• Programmers may understand this as an un-maintainable code base with full of anti-patterns, no consistency in naming and coding style.
  • System admins may understand this as bad performance, full of memory leaks and hell. maintenance.
  • End-user may understand this as very complicated, non-intuitive, hard-to-work software.
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Software doesn't actually go bad, get stale, wear out or "rot" in the traditional sense.

If the environment in which software operates doesn't change, the software will essentially last forever. This is why I get so peeved when someone asks if some library is "dead" because the author hasn't made an update to it in the last 5 minutes (exaggerating only slightly for effect).

But the environment usually does change; operating systems are patched and updated, computers get replaced with more powerful ones, and new programs get installed (like the latest version of a client like Internet Explorer, device drivers or other libraries), on which the software may depend. So the software must be updated to take into account those changes.

There are software systems that have been running continuously and reliably for literally decades without being significantly updated or maintained. COBOL software running on mainframes that handle bank transactions come to mind (although they all had to be modified in 1999 to handle Y2K).

Wikipedia's emphasis on performance seems to be missing the point; many software applications actually get a performance boost when they get installed in a newer environment. The Wikipedia article actually seems more concerned with software bloat.

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Software bloat—yes, good point. In my understanding of the term when I asked the question, software rot had to do with the fact that it continued to be modified by a group of developers whose standards for code cleanup and design were sub par. –  Kazark Oct 12 '12 at 20:49

I had always thought of software rot as a condition that occurs when you don't use software for a period of time. Somehow, the software morphs into a state where it is unbuildable. Then when you get it to a point where you can build it, it doesn't work with the inputs and outputs like it previously did. It's almost as if the code actually degraded in form even though it's stored digitally.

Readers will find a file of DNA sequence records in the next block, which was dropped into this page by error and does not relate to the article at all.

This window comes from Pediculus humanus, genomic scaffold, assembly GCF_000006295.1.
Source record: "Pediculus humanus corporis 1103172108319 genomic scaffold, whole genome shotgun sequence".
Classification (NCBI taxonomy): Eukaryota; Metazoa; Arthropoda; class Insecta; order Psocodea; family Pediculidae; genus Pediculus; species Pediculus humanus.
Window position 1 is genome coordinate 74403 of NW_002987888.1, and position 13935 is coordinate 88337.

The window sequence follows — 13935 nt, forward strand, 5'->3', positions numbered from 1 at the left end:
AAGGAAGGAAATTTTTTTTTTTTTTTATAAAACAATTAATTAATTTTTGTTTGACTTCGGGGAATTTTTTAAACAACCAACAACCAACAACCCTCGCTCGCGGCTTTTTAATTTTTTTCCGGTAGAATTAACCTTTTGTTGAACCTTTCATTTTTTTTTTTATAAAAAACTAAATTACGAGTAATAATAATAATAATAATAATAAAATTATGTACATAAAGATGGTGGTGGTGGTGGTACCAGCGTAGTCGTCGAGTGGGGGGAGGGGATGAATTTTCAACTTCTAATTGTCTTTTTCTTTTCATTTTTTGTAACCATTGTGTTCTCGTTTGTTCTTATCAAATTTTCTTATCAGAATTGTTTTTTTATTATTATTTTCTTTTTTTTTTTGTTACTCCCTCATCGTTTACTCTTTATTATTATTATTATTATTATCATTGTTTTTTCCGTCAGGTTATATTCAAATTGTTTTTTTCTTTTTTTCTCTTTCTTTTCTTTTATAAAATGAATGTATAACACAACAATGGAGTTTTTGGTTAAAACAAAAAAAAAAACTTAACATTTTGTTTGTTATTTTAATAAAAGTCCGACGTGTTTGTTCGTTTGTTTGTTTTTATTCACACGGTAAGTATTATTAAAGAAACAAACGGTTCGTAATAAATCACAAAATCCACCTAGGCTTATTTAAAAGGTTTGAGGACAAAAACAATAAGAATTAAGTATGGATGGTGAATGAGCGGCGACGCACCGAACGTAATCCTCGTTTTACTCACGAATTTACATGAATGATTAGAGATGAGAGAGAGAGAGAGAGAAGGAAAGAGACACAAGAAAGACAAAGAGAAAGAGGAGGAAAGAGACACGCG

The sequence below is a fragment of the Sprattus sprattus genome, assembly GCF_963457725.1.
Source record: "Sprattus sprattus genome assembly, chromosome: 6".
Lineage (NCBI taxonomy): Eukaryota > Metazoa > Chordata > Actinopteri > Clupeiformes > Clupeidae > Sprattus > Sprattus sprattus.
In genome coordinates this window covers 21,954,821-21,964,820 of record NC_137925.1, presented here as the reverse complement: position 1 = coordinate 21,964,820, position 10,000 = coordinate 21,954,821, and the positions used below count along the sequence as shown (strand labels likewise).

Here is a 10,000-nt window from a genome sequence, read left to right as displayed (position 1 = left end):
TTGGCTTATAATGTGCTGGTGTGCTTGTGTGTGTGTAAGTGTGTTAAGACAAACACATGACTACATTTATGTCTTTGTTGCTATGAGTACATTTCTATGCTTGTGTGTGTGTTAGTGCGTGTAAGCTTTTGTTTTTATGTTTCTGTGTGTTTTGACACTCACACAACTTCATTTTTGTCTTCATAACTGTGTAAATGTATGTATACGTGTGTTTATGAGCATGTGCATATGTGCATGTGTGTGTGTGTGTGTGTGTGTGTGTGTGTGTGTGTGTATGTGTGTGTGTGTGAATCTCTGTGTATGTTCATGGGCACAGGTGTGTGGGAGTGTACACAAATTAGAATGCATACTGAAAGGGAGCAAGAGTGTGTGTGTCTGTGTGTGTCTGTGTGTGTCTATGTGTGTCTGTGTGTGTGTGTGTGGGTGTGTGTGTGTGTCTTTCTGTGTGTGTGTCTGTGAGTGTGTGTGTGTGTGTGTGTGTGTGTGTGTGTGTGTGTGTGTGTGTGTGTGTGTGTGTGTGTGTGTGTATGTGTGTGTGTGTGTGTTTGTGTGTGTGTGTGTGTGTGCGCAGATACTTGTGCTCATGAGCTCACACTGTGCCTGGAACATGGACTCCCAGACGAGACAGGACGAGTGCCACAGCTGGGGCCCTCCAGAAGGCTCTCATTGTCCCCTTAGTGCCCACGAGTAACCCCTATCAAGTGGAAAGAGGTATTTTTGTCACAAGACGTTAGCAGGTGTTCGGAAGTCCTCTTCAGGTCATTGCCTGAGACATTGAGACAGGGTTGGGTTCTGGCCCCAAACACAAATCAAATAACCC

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Because the environment (compiler, libraries, or whatever) changed? Wikipedia does discuss that. –  Kazark Oct 12 '12 at 19:18

Wikipedia says that software rot and code rot are the same. I disagree.

Code rot is the gradual loss of readability and maintainability as more and more changes are made to the code.

Software rot is the gradual loss of performance as software is moved from one environment emulator to another. One example is all of the Data General PDP software running on emulators. Actually, it's the environment that's rotting, not the software.

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+1. wikipedia equated software rot with code rot. We should edit that. There more software rot. One example is un-usable/difficult to use GUI. Out of date /wrong documentation contributes too. –  Jayan Oct 13 '12 at 3:09

I'd say that the term "software rot" refers generally to suitability for the task at hand. Software may become less suitable for its intended task due to layer upon layer of bug fixes, new features, and minor tweaks. Taken together, those can adversely affect both maintainability and performance. Also, the needs of the organization will likely change over time, and the software may be forced into roles that it was never really designed for. All these factors result in the software becoming less suitable to the organization's needs, and that can happen even with a concerted effort to maintain the software.